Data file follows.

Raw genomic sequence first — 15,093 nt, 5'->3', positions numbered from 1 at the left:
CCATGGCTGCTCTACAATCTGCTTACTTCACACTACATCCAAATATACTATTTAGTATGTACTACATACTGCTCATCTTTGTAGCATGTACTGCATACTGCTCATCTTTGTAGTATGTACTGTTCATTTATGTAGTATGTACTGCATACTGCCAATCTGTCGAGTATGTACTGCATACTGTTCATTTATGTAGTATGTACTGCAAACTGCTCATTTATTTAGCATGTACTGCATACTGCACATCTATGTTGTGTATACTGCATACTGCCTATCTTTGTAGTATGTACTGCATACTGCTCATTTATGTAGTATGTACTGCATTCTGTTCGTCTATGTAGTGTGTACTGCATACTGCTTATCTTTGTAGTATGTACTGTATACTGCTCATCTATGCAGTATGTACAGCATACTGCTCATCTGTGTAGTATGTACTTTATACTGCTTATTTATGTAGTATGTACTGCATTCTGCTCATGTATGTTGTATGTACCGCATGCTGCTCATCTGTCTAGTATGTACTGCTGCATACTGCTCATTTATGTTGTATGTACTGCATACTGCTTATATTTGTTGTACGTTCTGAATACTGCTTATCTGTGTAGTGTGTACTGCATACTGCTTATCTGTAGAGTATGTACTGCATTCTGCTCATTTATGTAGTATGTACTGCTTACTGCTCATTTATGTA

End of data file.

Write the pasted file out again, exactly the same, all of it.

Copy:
Raw genomic sequence first — 15,093 nt, 5'->3', positions numbered from 1 at the left:
CCATGGCTGCTCTACAATCTGCTTACTTCACACTACATCCAAATATACTATTTAGTATGTACTACATACTGCTCATCTTTGTAGCATGTACTGCATACTGCTCATCTTTGTAGTATGTACTGTTCATTTATGTAGTATGTACTGCATACTGCCAATCTGTCGAGTATGTACTGCATACTGTTCATTTATGTAGTATGTACTGCAAACTGCTCATTTATTTAGCATGTACTGCATACTGCACATCTATGTTGTGTATACTGCATACTGCCTATCTTTGTAGTATGTACTGCATACTGCTCATTTATGTAGTATGTACTGCATTCTGTTCGTCTATGTAGTGTGTACTGCATACTGCTTATCTTTGTAGTATGTACTGTATACTGCTCATCTATGCAGTATGTACAGCATACTGCTCATCTGTGTAGTATGTACTTTATACTGCTTATTTATGTAGTATGTACTGCATTCTGCTCATGTATGTTGTATGTACCGCATGCTGCTCATCTGTCTAGTATGTACTGCTGCATACTGCTCATTTATGTTGTATGTACTGCATACTGCTTATATTTGTTGTACGTTCTGAATACTGCTTATCTGTGTAGTGTGTACTGCATACTGCTTATCTGTAGAGTATGTACTGCATTCTGCTCATTTATGTAGTATGTACTGCTTACTGCTCATTTATGTA